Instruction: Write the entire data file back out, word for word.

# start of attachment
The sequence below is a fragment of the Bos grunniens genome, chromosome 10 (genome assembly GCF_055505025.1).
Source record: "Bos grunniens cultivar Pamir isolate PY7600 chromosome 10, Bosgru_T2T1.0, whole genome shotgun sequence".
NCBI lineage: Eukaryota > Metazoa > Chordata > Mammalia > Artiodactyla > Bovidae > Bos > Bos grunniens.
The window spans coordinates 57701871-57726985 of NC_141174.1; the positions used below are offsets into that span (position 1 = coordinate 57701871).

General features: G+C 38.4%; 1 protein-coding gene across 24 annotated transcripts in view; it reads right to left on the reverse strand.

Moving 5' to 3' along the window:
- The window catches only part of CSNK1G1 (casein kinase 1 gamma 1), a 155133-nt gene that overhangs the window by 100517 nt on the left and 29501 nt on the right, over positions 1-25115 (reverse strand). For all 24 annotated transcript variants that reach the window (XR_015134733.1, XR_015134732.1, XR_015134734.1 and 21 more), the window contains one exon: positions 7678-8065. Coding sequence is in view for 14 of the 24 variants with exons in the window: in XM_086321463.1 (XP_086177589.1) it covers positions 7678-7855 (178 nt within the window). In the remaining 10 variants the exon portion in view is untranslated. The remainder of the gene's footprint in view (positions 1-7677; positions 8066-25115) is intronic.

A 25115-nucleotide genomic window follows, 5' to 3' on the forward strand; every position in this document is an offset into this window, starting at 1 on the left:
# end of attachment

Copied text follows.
The sequence below is a fragment of the Bos grunniens genome, chromosome 10 (genome assembly GCF_055505025.1).
Source record: "Bos grunniens cultivar Pamir isolate PY7600 chromosome 10, Bosgru_T2T1.0, whole genome shotgun sequence".
NCBI lineage: Eukaryota > Metazoa > Chordata > Mammalia > Artiodactyla > Bovidae > Bos > Bos grunniens.
The window spans coordinates 57701871-57726985 of NC_141174.1; the positions used below are offsets into that span (position 1 = coordinate 57701871).

General features: G+C 38.4%; 1 protein-coding gene across 24 annotated transcripts in view; it reads right to left on the reverse strand.

Moving 5' to 3' along the window:
- The window catches only part of CSNK1G1 (casein kinase 1 gamma 1), a 155133-nt gene that overhangs the window by 100517 nt on the left and 29501 nt on the right, over positions 1-25115 (reverse strand). For all 24 annotated transcript variants that reach the window (XR_015134733.1, XR_015134732.1, XR_015134734.1 and 21 more), the window contains one exon: positions 7678-8065. Coding sequence is in view for 14 of the 24 variants with exons in the window: in XM_086321463.1 (XP_086177589.1) it covers positions 7678-7855 (178 nt within the window). In the remaining 10 variants the exon portion in view is untranslated. The remainder of the gene's footprint in view (positions 1-7677; positions 8066-25115) is intronic.

A 25115-nucleotide genomic window follows, 5' to 3' on the forward strand; every position in this document is an offset into this window, starting at 1 on the left: